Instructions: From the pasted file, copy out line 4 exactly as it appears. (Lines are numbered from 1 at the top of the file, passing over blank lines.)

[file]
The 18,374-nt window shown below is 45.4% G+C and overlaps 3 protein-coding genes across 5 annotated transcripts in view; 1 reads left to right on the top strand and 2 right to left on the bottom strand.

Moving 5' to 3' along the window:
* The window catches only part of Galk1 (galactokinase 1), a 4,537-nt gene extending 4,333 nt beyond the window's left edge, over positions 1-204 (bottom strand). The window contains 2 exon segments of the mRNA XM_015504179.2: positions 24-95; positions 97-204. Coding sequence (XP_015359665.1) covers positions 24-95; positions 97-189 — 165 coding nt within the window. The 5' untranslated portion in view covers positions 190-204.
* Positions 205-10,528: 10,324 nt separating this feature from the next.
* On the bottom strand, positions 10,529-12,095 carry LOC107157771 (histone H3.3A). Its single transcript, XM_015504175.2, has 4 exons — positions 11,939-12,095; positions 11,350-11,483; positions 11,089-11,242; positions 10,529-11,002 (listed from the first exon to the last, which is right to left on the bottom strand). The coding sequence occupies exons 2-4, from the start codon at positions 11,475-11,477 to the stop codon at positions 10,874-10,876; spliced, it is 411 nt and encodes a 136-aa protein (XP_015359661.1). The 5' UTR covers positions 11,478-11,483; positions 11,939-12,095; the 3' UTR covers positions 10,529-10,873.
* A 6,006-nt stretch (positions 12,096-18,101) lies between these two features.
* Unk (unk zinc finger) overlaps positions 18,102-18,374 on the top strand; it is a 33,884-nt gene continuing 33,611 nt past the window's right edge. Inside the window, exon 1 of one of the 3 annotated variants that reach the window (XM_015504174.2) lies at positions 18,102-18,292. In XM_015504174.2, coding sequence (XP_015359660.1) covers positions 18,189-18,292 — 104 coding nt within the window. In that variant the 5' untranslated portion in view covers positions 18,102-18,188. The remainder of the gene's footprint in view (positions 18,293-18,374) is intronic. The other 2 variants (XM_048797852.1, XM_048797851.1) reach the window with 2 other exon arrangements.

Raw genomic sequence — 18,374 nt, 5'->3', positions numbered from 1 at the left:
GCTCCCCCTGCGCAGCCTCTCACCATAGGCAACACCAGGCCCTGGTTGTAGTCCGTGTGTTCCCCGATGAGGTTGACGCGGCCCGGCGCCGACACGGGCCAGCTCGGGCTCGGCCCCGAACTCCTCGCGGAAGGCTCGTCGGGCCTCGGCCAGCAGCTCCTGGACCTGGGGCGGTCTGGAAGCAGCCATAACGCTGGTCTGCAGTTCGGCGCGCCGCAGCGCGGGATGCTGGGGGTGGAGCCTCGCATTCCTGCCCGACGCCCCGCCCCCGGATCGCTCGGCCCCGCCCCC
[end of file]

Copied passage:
* Positions 205-10,528: 10,324 nt separating this feature from the next.